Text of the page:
“Poised for Success”
by Chris Reinhardt, feedlot specialist
Letting people go is probably every manager’s least favorite part of their job, including an OSHA inspection or an IRS audit. But it is a part of management of people and of teams; not every person will work out.
There are two (very) broad reasons for the person “not working out”: (1) the person did not live up to the expectations they had committed to in the categories of work ethic, intellect, or integrity; or (2) the person did not have the skill set required to do the job that was asked of them.
Any time a person does not fulfill the expectations of management, a good portion of the blame for that failure should be borne by the manager. However, if the person is let go for above reason (1), a portion of the blame should fall on the manager for not identifying the deficiencies during the interview process but a portion also falls on the person being let go due to not living up to the expectations of the job as communicated upon initiation of the hiring process. If the person is let go for reason (2), then there is a different cause.
We often quote or paraphrase the message of the book “Good to Great” by Jim Collins when we say, “Let’s get the right people on the bus and let them drive us to greatness.” And this often means finding good, intelligent, ambitious, talented, hard-working people and finding them a home in our organization. However, this can on occasion backfire. If the new hire doesn’t perfectly fit the skill set needed for the open position, we must rapidly and adequately train them for the position, and we must install a plan to get that person into the best possible position for success, both of the individual and of the organization. Unfortunately, organizations which are inflexible fail in this latter element.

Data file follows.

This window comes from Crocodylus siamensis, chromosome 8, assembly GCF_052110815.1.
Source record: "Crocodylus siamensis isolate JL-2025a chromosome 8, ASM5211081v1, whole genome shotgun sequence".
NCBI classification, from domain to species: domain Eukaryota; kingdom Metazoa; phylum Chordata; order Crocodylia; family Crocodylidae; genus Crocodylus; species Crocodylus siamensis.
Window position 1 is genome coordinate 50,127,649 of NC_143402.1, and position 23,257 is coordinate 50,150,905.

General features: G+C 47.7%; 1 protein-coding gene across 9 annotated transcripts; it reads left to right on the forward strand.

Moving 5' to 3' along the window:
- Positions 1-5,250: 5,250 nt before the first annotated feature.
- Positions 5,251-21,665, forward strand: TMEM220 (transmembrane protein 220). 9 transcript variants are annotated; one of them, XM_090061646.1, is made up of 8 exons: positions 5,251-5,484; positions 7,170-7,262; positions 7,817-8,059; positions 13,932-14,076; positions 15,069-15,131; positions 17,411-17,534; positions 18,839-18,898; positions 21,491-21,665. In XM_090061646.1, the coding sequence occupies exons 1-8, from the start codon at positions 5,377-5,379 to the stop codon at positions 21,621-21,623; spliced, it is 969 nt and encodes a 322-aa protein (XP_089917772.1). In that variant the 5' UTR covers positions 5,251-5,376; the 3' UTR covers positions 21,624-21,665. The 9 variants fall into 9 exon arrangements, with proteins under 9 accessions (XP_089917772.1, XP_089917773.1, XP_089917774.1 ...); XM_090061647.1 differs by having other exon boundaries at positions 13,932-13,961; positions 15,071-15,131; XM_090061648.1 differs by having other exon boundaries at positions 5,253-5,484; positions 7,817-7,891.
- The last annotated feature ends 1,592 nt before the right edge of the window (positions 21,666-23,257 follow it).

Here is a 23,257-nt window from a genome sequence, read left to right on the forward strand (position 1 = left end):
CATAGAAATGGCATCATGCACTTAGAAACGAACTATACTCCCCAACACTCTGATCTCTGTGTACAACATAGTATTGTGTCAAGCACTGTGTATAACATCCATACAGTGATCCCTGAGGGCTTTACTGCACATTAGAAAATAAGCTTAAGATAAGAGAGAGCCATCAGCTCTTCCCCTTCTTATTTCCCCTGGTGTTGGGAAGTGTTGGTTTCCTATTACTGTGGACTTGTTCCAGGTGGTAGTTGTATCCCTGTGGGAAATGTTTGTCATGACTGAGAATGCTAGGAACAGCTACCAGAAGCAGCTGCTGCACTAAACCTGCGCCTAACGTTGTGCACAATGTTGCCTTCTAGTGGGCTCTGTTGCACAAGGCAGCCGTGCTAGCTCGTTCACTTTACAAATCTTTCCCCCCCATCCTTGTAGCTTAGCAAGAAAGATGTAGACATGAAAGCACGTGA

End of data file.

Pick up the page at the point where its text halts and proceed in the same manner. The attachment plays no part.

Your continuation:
Organizations often lose good people because they haven’t found a way to modify the needs of the organization to fit the unique skills and passions of the person, and the person either fails to deliver the necessities of the job or simply loses interest in the job and the organization and looks elsewhere for opportunities which more closely align with their abilities and interests. This is a failure of management at one or both of two stages in the process.
Either the manager needs to identify that the person, regardless of how talented, does not now and will not in the future fit the organization, or the manager needs to create space for the person to express their abilities to help the organization in other ways not expressly delineated in the open position job description. There is no option C.
In short, either pass on the quality person available in favor of someone with more suitable skills, or make the position match the skills available. Or you will have more unwanted turnover and need to start all over again.